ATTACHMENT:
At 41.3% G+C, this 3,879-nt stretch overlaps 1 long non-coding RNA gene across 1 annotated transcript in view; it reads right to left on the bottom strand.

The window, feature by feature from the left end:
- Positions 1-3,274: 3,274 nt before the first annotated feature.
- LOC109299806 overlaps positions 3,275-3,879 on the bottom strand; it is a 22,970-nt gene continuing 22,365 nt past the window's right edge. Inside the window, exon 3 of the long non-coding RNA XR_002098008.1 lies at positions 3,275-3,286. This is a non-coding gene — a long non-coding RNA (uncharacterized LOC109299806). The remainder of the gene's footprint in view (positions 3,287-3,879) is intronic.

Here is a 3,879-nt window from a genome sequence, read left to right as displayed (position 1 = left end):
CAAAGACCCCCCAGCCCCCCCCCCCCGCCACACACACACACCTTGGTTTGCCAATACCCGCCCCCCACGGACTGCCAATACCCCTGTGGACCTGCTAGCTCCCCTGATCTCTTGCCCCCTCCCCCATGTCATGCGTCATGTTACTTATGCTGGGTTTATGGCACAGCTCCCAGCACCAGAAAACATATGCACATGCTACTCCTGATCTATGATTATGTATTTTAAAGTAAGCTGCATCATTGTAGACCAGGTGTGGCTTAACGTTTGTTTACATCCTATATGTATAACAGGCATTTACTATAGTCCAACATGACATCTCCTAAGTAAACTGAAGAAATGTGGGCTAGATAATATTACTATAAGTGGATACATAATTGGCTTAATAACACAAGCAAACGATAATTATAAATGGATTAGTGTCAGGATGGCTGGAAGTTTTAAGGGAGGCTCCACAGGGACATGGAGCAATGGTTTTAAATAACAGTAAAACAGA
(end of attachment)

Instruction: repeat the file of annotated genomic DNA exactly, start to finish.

At 41.3% G+C, this 3,879-nt stretch overlaps 1 long non-coding RNA gene across 1 annotated transcript in view; it reads right to left on the bottom strand.

The window, feature by feature from the left end:
- Positions 1-3,274: 3,274 nt before the first annotated feature.
- LOC109299806 overlaps positions 3,275-3,879 on the bottom strand; it is a 22,970-nt gene continuing 22,365 nt past the window's right edge. Inside the window, exon 3 of the long non-coding RNA XR_002098008.1 lies at positions 3,275-3,286. This is a non-coding gene — a long non-coding RNA (uncharacterized LOC109299806). The remainder of the gene's footprint in view (positions 3,287-3,879) is intronic.

Here is a 3,879-nt window from a genome sequence, read left to right as displayed (position 1 = left end):
CAAAGACCCCCCAGCCCCCCCCCCCCGCCACACACACACACCTTGGTTTGCCAATACCCGCCCCCCACGGACTGCCAATACCCCTGTGGACCTGCTAGCTCCCCTGATCTCTTGCCCCCTCCCCCATGTCATGCGTCATGTTACTTATGCTGGGTTTATGGCACAGCTCCCAGCACCAGAAAACATATGCACATGCTACTCCTGATCTATGATTATGTATTTTAAAGTAAGCTGCATCATTGTAGACCAGGTGTGGCTTAACGTTTGTTTACATCCTATATGTATAACAGGCATTTACTATAGTCCAACATGACATCTCCTAAGTAAACTGAAGAAATGTGGGCTAGATAATATTACTATAAGTGGATACATAATTGGCTTAATAACACAAGCAAACGATAATTATAAATGGATTAGTGTCAGGATGGCTGGAAGTTTTAAGGGAGGCTCCACAGGGACATGGAGCAATGGTTTTAAATAACAGTAAAACAGA